Gale v. Seymour

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[Civ. No. 16839. Second Dist., Div. One. May 9, 1949.]

CHARLES H. GALE et al., Appellants, v. L. C. SEYMOUR et al., Respondents.


Nathan Newby, Jr., for Appellants.

Elmer J. Walther for Respondents.



Appellants entered into an agreement with respondents which included a provision that appellants should construct a building and lease it to respondents fully equipped as a market and which agreement further provided: "Lessor agrees to furnish a parking lot paved with macadam for the use of Lessee's customers, subject to reasonable regulations established by Lessor; that Lessee shall not be responsible for said parking lot." Appellants attempted to rescind and brought an action for cancellation of the agreement for fraud. The trial court found in favor of respondents and rendered judgment, from which this appeal is taken, and which included the following provision:

"That plaintiffs either pave the parking lot in the rear of said market, and adjacent thereto, with macadam, within thirty days from notice of entry of this judgment, and pay to [91 Cal. App. 2d 728] defendants the sum of $92.00, or in the alternative pay to defendants the sum of $692.00, defendants to expend the sum of $600.00 thereof toward the paving said parking lot with macadam."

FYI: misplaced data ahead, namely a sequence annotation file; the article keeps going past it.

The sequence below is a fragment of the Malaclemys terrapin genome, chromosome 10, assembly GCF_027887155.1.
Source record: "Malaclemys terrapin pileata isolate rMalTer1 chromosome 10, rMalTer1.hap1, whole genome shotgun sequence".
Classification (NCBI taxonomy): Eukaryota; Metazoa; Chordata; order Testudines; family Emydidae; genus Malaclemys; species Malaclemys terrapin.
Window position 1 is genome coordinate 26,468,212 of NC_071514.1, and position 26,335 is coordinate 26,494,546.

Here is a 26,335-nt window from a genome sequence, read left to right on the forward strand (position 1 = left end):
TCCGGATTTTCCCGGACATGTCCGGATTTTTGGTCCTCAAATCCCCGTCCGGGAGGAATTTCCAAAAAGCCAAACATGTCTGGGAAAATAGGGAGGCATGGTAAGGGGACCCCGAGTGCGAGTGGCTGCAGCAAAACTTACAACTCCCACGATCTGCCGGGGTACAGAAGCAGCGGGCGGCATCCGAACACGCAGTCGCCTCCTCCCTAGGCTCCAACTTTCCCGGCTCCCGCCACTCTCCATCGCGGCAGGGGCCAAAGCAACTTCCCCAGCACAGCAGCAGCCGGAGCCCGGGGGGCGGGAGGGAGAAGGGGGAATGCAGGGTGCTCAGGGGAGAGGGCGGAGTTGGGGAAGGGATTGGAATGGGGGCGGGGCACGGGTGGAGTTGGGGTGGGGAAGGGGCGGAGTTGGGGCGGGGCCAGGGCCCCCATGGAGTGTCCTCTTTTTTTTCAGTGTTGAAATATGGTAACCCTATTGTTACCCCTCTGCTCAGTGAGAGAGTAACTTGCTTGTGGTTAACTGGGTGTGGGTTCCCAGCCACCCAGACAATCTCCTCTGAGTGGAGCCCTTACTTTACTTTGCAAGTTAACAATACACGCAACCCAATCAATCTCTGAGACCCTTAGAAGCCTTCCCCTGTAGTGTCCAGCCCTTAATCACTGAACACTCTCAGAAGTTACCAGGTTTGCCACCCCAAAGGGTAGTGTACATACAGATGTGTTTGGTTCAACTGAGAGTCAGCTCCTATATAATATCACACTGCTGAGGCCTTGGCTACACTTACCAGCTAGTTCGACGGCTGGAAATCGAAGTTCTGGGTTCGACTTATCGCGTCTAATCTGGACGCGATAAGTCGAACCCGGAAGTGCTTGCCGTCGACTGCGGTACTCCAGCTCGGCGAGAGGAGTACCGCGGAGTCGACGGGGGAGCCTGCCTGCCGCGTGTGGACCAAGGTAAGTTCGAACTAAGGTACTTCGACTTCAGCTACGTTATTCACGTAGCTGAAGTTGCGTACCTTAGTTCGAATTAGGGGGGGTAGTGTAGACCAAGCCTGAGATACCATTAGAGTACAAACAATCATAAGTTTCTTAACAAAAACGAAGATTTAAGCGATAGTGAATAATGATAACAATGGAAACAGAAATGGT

[1] As stated in their brief, "appellants contend that the court exceeded its authority when it ordered the defendants to either pave the parking lot or pay $600.00 to defendants toward paving the parking lot on the grounds that it was a mandatory injunction requiring the supervision of the court and that there was insufficient testimony to determine what would constitute paving." Appellants cite Stanton v. Singleton, 126 Cal. 657, 665 [59 P. 146, 47 L.R.A. 334], and Moklofsky v. Moklofsky, 79 Cal. App. 2d 259, 262 [179 P.2d 628]. These cases apply the rule that equity will not decree specific performance when the duty to be performed is a continuous one, extending possibly over a long period of time and requiring constant personal supervision and oversight by the court, and that contracts which stipulate for a succession of acts, when performance cannot be consummated by one transaction, are not enforceable in equity. The judgment here under attack does not fall within the prohibitions of these rules. It directs the doing of but a single act, the performance of which requires neither "constant personal supervision" by the court (Pacific Elec. Ry. Co. v. Campbell-Johnston, 153 Cal. 106 [94 P. 623]), nor the exercise by the court of "special knowledge, skill or judgment" in the oversight thereof. (Stanton v. Singleton, supra, p. 665.) There is no merit to the claim of uncertainty. Evidence adduced at the trial showed that the area to be paved was the lot in the rear of the store. Moreover, appellants have no just cause for complaint, since the judgment is more favorable to them than they could legally demand, in that it gives them the alternative of either paving the lot as they agreed or paying, as damages, the reasonable cost of having it paved.

The judgment is affirmed.

Doran, J., and Drapeau, J., concurred.